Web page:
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In the Loop

It’s been ages, loyal readers, and I’ll tell you for why.....

1. I’ve met someone else. Actually a few other people.

I’ve been writing for other blogs. I know. Brutal. It will never be the same as what we have, but I had to spread my wings a bit. There is a NY based female orientated blog called XOJane, who encourage their writers to be as outrageous and honest as possible. As you can imagine, the quotient of “My vagina and me” posts is high. I got busy writing for them...and for some anonymous blog sites, when I wanted to write about a) sensitive things that my family don’t need to know about and b) controversial things that incited web based backlash, which believe me, is easier to take from faceless internet strangers than friends and colleagues. Remember BGT-gate? Oy. I’m careful where I post my ramblings these days.

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Sofar so good

A few weeks ago, I played a gig on The London Eye, which is not a phrase I ever thought I'd type. I’d never been on it, despite living in London for 6 years and seeing it towering over the river I live adjacent to every day. My neurotic control freakery means that a trip in a pod that goes 135 m into the air for 27 minutes is my idea of hell. Don’t get me wrong, I love a panoramic view of my city as much as the next person, but I’d rather experience it from a building, with solid foundations, walls, floors, maybe even a sofa,  you understand. A few years ago I would have let some other braver cellist do this gig, but getting a) sober and b) older has taught me that if I said no to everything that frightened me, I would never leave the house. Also, the gig in question was for James Page, and I love him. 

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Madness at the Olympics

This blog entry is shockingly tardy and briefer than usual (thank GOD, I know you’re all thinking. I recently had a short chat with a trumpeter friend of mine at a recording session who said “Your blog looks good.” “Oh really?” I said, flattered, “Which one did you like?” “Oh I haven’t READ it, it’s longer than bloody War and Peace! I have a job.”)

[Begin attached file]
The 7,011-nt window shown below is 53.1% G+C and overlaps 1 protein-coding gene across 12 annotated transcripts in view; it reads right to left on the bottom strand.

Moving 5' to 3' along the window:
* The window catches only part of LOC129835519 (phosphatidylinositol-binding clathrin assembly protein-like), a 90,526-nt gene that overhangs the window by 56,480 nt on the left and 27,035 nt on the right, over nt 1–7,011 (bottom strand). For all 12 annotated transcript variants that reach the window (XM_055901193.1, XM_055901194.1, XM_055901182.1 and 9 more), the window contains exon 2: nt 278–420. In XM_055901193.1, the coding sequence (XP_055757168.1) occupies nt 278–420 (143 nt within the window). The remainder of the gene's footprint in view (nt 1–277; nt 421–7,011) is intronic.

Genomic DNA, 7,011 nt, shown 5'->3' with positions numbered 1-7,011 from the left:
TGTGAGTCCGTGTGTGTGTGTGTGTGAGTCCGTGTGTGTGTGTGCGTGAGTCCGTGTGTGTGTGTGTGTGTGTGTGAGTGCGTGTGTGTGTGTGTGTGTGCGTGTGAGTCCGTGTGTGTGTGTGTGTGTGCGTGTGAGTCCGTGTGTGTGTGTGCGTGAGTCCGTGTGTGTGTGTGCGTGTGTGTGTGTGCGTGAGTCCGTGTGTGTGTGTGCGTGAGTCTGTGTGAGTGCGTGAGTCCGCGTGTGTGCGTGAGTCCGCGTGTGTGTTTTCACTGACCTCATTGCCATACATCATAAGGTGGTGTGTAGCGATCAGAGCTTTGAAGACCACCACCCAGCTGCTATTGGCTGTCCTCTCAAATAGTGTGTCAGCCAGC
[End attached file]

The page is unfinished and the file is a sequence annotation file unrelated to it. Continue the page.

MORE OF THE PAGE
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Hyperchondriacal Hysteria

Oh dear readers: today is a bad day. Not bad by a normal person’s standards….indeed, I have a roof over my head, my two week old marriage is thus far intact, I’m in possession of all my limbs, and my family are alive and well. I strongly suggest that if any of the above nightmare scenarios are in fact happening to you at this moment in time, that you stop reading now, because what I am about to describe to you is going to seem unbearably trivial and self indulgent. (Although frankly, what is a blog if not a vehicle for trivia and self indulgence?)

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Ode to Joilets (Part One)

am meant to write Strungout once a week. It’s been about a month since I last wrote, which according to the “how to be the best/most read blogger” blogs I have been reading, is a cardinal blogging sin. I have a good excuse though, sort of. I went on a very intense tour of Japan, and then got back and worked like a dog. The last few weeks have also been occupied by my impending nuptials (6 days to go until I am officially off the shelf.) In short, I’ve been knackered, barely capable of conversation, let alone writing down sentences. 

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Panic Stations

I’m about to out myself: as a sufferer of performance anxiety. Any regular readers will know that I was born a worry-wart and a self confessed neurotic. I’m also a shameless show off, so I was addicted to performing from when I was a little person. Marrying these two aspects of myself has caused me considerable angst in the past.  I spent years trying to hide my chronic anxiety with labyrinthine coping mechanisms and pretending to be normal, but these days, I can’t be arsed.  It has often felt like a cosmic joke that I have found myself in a career which is so closely linked with adrenaline and fear. God knows I’ve tried to do other things, but I missed playing too much. It never felt right doing anything else. 

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Raven Calamity

So some regular readers of StrungOut and faithful twitter followers will have noticed that my last two posts are no longer available for public consumption. There is a reason for this, but boringly, I’m not at liberty to tell you what that is right now. Bear with me, I’ll try and be interesting about other things. I’ve been bowled over by the sheer number of people that read them and commented on them. I have also received my first couple of negative comments on twitter….which stung.  Luckily I have a close friend who is a controversial columnist and she was available for skin thickening tutorials.